School Climate & Safety

How a New Training Eases Teachers’ Anxiety About Emergency Drills

By Madeline Will — August 25, 2023 7 min read
McNichols Plaza second grade teacher Nicole Ralicke barricades a door in a Scranton High School classroom as the school goes into lockdown during an active shooter training exercise for Scranton School District teachers and staff with the Scranton Police Department in Scranton, Pa., on Sept. 6, 2022.
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For teachers, preparing for an emergency such as an active shooter at school can be anxiety-provoking and overwhelming. A new research-based training aims to ease some of the anxiety by incorporating mental health support into the drills.

Two researchers from the Center for Health, Work, and Environment at the University of Colorado Anschutz Medical Campus recently completed a two-year research project on emergency preparedness plans and drills in schools. To start, they spoke to educators from six Colorado districts and learned that teachers often lacked coping skills for drills and felt as if they had no say in the details of the district’s emergency response plan.

“One of the first things we heard [from administrators] was, ‘We need this because our teachers aren’t engaging in drills,’” said Natalie Schwatka, an assistant professor who focuses on workforce health and safety. “It’s scary, it’s stressful, so teachers aren’t showing up to work on the days when they know there are going to be drills.”

The researchers used the feedback to fine-tune a half-day workshop for teachers that integrated mental health with emergency preparedness, which they then delivered to nearly 500 educators from six schools—two elementary, two middle, and two high schools—in the Cherry Creek district outside of Denver. They plan to soon make the training’s curricula and materials available for districts across the nation, free of charge.

In the workshop, teachers learned about the rationale behind the response plans and drills and had an opportunity to ask questions from their district’s head of safety and security. They also learned about psychological preparedness—meaning the ability to anticipate and manage their responses in an emergency situation—and associated coping skills to calm the body and mind.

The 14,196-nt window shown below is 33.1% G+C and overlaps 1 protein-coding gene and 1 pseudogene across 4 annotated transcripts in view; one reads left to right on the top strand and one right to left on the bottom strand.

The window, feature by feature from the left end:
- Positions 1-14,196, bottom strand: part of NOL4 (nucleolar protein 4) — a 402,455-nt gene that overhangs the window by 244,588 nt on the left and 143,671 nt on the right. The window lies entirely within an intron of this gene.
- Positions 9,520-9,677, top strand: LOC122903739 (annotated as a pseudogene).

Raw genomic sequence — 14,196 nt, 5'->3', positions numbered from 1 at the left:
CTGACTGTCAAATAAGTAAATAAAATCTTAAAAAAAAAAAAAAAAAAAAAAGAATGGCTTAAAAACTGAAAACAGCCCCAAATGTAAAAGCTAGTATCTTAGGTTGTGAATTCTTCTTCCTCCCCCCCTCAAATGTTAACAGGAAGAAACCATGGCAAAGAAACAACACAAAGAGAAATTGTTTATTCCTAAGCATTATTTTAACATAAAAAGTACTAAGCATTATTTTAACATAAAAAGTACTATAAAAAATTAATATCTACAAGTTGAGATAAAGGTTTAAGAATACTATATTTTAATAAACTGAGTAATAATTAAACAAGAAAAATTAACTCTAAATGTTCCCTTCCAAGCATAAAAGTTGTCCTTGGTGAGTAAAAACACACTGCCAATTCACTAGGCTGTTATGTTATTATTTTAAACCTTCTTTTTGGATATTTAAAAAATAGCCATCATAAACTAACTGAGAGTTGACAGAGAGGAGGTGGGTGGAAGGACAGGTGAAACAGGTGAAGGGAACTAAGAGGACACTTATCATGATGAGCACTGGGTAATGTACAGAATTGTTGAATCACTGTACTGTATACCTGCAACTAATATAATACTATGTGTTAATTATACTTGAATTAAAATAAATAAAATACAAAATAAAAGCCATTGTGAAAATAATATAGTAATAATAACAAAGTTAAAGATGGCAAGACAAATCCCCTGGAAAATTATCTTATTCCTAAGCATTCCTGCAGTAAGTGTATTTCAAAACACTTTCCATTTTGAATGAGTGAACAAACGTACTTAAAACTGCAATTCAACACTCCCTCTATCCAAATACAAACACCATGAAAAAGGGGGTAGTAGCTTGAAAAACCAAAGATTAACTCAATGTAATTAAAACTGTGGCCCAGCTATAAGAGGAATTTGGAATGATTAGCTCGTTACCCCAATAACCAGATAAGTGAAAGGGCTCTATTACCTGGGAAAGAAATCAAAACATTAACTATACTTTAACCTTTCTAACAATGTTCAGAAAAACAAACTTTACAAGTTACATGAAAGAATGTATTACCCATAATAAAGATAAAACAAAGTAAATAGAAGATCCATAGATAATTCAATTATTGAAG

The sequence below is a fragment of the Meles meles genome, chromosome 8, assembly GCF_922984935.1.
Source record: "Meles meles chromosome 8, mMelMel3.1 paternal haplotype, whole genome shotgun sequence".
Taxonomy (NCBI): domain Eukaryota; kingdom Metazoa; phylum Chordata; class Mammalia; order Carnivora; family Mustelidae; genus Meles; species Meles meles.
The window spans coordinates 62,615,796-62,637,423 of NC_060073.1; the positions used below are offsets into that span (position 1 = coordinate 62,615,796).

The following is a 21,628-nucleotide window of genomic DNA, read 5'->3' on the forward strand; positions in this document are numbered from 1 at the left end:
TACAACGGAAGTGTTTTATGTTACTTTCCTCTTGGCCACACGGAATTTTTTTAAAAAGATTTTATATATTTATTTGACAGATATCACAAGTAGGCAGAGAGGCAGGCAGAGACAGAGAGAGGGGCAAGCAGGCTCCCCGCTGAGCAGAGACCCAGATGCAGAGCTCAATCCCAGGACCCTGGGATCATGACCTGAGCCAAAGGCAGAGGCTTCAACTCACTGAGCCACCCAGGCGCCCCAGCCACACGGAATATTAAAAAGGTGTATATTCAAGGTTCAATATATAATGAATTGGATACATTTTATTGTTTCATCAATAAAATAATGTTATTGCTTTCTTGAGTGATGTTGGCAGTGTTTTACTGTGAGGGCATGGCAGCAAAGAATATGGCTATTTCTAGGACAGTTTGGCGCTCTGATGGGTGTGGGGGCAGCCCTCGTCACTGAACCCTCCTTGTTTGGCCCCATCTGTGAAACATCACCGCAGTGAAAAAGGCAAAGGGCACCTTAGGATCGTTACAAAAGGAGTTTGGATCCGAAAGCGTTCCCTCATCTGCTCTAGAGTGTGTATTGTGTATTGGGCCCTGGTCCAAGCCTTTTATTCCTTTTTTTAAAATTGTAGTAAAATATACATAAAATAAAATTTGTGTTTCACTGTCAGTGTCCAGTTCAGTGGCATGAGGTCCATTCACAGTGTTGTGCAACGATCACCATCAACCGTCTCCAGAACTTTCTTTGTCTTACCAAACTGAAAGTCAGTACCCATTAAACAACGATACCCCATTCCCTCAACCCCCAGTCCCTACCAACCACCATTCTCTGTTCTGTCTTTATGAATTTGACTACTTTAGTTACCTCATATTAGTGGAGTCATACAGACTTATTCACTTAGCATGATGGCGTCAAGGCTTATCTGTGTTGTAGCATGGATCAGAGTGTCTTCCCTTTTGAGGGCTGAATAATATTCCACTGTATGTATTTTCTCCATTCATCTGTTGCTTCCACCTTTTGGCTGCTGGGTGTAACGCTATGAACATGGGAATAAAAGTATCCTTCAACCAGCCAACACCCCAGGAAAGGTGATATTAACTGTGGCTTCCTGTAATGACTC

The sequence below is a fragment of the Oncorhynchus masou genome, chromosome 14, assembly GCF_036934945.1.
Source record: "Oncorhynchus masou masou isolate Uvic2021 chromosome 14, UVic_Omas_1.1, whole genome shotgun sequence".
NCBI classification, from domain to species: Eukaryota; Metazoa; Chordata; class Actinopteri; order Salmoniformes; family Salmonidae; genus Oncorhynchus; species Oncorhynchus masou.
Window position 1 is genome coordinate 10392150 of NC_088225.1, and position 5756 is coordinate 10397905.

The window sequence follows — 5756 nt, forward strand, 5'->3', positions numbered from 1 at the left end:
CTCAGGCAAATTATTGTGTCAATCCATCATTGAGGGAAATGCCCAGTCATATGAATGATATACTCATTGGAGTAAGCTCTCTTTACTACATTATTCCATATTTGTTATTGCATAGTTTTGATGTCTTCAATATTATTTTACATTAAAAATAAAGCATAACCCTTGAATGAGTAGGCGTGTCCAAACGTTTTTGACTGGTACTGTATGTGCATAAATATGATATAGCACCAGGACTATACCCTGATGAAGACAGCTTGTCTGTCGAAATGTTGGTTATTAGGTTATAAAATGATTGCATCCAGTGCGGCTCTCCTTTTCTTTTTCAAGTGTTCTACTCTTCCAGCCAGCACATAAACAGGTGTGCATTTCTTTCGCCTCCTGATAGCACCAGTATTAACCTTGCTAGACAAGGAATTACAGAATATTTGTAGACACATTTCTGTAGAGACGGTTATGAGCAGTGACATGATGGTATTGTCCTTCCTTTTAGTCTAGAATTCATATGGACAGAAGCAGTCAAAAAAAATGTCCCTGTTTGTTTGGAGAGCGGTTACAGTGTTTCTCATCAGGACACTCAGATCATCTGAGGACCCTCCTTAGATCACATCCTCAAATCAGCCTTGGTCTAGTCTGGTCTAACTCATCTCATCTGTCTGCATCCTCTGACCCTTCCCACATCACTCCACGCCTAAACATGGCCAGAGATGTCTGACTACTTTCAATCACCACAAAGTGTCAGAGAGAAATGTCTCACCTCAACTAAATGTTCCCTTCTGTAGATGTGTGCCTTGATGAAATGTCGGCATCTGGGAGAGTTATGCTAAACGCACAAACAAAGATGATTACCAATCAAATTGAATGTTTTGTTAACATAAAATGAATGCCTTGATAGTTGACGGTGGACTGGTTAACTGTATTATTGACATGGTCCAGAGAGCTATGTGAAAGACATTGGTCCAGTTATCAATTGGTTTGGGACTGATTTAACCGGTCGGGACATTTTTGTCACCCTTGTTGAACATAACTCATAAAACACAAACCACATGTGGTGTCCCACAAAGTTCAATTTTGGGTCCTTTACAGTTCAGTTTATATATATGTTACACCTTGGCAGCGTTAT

Those techniques help teachers feel more in control during a high-stress situation and avoid freezing or panicking, said Courtney Welton-Mitchell, an assistant professor who has worked as a mental health clinician specializing in traumatic stress.

“When we’re in a heightened arousal state, it’s so much harder for us to think clearly,” she said.

The intervention also had a peer-support component, so teachers learned how best to support one another. At the end, the researchers collected anonymous feedback about safety, security, and preparedness that they provided to the district.

“This project is designed to not only give [educators] tactical things they can do to prepare for emergencies ... but also sort of tally: How can we get these teachers and staff more involved in making decisions about what happens around safety and security?” Schwatka said.

An emphasis on wellness and communication

Angie Lore, the principal of Polton Elementary School, which was one of the pilot schools, said she appreciated how the training emphasized wellness and support.

“It really is about making sure that teachers and school personnel and staff are taking care of themselves, that they know their roles [in emergencies],” she said. “It’s that age-old thing: We can’t take care of others unless we fully take care of ourselves.”

The communications piece was also critical, she said: “We’ve got to make sure we’re a school community that can lean on each other, that can ask questions and be vulnerable, so we can do our best work.”

The researchers initially conducted the training at three of the six schools so they could compare the final survey results of educators who received the training with those who hadn’t yet. The other schools received the training after first three were done.

The teachers and staff who participated in the training reported feeling more psychologically prepared, having more peer support for emergencies, feeling more like they collectively shared leadership responsibilities for emergency preparedness, and believing that their school was more committed to emergency preparedness.

The most robust findings were for psychological preparedness and peer support, Welton-Mitchell said.

“That really speaks to the fact that we knew that psychological preparedness was an identified gap—that it wasn’t happening or integrated in existing models,” she said. “Something like this half-day workshop could really move the needle on that, as well as other components.”